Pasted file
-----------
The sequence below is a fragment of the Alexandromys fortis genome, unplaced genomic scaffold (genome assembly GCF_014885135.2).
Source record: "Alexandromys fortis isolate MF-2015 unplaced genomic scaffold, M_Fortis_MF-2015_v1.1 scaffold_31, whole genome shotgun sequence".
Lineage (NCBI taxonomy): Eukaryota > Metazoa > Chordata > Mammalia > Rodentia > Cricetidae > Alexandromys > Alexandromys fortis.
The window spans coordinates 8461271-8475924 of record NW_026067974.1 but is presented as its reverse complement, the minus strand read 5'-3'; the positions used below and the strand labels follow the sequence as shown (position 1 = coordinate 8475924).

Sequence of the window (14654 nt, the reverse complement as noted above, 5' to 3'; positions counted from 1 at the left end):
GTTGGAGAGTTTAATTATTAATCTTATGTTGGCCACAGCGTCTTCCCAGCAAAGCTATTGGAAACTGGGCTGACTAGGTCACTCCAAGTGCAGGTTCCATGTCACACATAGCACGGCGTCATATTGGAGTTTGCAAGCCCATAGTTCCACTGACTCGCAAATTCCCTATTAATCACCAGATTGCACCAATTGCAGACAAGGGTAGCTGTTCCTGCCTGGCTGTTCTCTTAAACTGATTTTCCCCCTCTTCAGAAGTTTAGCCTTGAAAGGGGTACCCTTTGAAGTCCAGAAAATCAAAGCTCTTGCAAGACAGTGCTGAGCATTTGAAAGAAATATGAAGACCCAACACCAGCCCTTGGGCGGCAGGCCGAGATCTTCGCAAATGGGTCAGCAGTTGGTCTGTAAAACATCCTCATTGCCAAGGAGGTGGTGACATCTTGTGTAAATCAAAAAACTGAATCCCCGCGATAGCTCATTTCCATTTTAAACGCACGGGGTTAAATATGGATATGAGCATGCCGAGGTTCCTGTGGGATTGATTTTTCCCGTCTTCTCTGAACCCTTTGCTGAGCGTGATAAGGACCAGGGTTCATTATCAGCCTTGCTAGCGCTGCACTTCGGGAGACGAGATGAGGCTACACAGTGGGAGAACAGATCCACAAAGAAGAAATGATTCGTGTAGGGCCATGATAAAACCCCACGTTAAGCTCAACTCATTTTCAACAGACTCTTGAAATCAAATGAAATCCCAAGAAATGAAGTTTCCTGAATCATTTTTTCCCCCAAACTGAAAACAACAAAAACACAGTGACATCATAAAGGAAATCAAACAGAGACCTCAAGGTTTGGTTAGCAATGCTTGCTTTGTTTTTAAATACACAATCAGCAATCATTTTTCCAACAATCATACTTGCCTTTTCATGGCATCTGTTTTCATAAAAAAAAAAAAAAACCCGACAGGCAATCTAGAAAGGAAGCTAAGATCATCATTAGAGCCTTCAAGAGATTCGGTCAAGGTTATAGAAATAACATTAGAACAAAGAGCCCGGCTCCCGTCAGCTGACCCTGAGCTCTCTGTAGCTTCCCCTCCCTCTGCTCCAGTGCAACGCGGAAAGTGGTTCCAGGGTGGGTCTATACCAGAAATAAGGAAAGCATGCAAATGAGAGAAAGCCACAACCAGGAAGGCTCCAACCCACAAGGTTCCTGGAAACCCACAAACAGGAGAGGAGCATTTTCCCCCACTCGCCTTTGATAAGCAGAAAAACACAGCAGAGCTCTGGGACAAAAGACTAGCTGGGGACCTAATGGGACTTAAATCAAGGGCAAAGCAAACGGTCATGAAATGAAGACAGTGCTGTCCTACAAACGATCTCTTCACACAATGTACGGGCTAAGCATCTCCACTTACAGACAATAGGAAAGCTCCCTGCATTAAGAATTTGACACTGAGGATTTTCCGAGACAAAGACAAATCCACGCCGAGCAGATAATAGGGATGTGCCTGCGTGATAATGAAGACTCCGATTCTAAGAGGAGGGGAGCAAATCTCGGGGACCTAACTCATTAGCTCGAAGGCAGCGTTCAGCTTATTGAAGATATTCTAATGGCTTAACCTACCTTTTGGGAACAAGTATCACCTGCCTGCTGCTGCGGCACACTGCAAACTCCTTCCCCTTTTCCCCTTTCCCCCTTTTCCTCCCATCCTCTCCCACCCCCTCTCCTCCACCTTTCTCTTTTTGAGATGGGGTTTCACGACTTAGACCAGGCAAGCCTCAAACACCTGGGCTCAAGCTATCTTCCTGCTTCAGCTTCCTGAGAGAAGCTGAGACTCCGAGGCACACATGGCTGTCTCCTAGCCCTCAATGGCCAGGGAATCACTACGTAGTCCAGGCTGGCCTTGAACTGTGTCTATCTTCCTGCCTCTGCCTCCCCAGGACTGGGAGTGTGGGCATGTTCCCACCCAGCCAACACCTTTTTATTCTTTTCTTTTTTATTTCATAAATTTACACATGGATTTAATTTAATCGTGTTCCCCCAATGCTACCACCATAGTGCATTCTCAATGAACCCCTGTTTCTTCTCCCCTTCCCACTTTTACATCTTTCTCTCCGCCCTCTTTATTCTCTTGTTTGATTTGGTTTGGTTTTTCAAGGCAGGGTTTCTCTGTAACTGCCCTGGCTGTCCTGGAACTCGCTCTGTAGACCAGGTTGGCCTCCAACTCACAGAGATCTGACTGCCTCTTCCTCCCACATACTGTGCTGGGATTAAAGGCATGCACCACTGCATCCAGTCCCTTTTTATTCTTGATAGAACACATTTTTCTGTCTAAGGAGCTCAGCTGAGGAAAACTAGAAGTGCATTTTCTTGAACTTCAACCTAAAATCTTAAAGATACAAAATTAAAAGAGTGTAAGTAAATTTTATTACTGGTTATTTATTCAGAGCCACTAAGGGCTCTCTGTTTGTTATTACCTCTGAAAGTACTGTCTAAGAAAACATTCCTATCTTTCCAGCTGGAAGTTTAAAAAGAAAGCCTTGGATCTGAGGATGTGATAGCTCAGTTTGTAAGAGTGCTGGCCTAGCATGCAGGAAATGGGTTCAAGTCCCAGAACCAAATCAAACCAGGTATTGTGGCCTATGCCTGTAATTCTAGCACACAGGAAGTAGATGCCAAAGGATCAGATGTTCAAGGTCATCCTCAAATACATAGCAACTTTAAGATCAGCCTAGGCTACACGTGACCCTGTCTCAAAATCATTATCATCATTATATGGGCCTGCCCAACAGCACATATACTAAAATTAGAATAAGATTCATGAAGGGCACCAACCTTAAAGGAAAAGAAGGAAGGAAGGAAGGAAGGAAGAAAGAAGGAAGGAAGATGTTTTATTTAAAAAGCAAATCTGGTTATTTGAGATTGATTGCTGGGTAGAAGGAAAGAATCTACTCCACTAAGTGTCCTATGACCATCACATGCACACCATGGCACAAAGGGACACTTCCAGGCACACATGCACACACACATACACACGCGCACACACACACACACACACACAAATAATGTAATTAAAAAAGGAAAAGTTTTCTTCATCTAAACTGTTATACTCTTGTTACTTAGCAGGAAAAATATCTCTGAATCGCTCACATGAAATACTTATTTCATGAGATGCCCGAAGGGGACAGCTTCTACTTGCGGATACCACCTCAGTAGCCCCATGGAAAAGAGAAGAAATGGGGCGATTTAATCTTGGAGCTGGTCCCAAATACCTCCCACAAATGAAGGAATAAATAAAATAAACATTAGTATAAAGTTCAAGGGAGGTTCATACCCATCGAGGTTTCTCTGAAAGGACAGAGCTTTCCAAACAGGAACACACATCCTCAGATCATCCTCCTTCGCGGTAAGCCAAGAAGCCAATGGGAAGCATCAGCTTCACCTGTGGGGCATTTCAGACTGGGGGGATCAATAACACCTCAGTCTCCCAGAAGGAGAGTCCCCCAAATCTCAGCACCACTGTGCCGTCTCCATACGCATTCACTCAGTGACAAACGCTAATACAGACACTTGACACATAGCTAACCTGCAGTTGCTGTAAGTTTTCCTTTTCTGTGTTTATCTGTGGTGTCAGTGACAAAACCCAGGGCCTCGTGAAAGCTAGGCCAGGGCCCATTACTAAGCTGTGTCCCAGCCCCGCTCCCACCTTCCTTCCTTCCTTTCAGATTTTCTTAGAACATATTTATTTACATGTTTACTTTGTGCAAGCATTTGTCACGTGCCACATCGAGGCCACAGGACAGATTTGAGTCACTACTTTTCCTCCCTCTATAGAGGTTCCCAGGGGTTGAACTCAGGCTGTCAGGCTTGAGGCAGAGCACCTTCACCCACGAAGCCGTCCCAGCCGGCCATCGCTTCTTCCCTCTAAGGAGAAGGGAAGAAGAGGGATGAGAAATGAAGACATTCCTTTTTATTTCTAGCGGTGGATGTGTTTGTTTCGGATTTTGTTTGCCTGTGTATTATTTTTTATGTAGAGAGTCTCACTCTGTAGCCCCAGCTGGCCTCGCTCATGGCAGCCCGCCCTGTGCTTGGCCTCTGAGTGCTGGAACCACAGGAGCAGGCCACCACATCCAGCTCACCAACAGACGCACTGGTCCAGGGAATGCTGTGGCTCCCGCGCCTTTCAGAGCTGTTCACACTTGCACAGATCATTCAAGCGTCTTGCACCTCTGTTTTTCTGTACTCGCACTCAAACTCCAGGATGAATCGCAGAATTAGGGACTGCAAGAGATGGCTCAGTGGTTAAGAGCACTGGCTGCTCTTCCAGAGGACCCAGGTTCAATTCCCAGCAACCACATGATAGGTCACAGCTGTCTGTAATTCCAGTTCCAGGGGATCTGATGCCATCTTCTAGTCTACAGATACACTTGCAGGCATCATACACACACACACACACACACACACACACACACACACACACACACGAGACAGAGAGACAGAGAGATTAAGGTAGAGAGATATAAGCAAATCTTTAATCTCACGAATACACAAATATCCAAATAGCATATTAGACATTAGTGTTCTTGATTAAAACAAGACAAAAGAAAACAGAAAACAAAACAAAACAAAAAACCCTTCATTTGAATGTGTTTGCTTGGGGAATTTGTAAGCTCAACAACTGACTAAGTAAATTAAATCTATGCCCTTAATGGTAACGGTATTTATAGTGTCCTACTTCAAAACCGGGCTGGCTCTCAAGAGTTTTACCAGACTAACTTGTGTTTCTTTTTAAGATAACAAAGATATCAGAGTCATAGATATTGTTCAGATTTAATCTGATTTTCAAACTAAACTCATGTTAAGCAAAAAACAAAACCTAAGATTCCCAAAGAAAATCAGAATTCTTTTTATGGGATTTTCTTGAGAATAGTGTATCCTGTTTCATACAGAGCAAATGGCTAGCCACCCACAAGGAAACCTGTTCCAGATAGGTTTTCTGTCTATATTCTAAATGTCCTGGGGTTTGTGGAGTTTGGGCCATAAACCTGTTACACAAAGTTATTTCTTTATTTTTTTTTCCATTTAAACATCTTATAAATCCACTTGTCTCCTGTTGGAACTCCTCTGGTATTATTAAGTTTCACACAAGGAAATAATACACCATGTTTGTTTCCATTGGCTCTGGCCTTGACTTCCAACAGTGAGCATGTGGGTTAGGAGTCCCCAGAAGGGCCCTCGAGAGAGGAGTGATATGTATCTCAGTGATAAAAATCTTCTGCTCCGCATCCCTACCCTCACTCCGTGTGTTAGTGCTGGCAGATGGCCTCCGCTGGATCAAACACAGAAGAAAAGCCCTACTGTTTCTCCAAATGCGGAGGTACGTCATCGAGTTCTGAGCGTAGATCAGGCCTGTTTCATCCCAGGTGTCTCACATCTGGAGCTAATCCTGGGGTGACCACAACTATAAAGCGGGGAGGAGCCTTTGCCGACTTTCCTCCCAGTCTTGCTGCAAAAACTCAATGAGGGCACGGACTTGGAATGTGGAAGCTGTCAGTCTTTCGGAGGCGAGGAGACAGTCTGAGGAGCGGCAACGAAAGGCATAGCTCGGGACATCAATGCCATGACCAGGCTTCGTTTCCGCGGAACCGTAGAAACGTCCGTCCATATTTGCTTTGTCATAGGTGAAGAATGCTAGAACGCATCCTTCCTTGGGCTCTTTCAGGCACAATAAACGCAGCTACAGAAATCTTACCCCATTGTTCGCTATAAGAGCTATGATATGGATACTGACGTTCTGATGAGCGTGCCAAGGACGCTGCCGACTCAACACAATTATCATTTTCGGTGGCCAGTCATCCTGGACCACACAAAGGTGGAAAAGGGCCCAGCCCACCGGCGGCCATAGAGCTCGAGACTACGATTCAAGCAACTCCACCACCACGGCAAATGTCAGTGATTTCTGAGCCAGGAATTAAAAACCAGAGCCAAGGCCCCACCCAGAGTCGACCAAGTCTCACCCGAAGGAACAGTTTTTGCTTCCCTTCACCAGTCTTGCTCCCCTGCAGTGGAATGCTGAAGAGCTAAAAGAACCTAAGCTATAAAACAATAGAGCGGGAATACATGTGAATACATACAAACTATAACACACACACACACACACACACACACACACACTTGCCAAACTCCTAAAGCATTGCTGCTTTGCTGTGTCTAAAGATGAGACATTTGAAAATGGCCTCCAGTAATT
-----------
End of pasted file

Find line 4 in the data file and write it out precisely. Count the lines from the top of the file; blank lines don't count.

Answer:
The window spans coordinates 8461271-8475924 of record NW_026067974.1 but is presented as its reverse complement, the minus strand read 5'-3'; the positions used below and the strand labels follow the sequence as shown (position 1 = coordinate 8475924).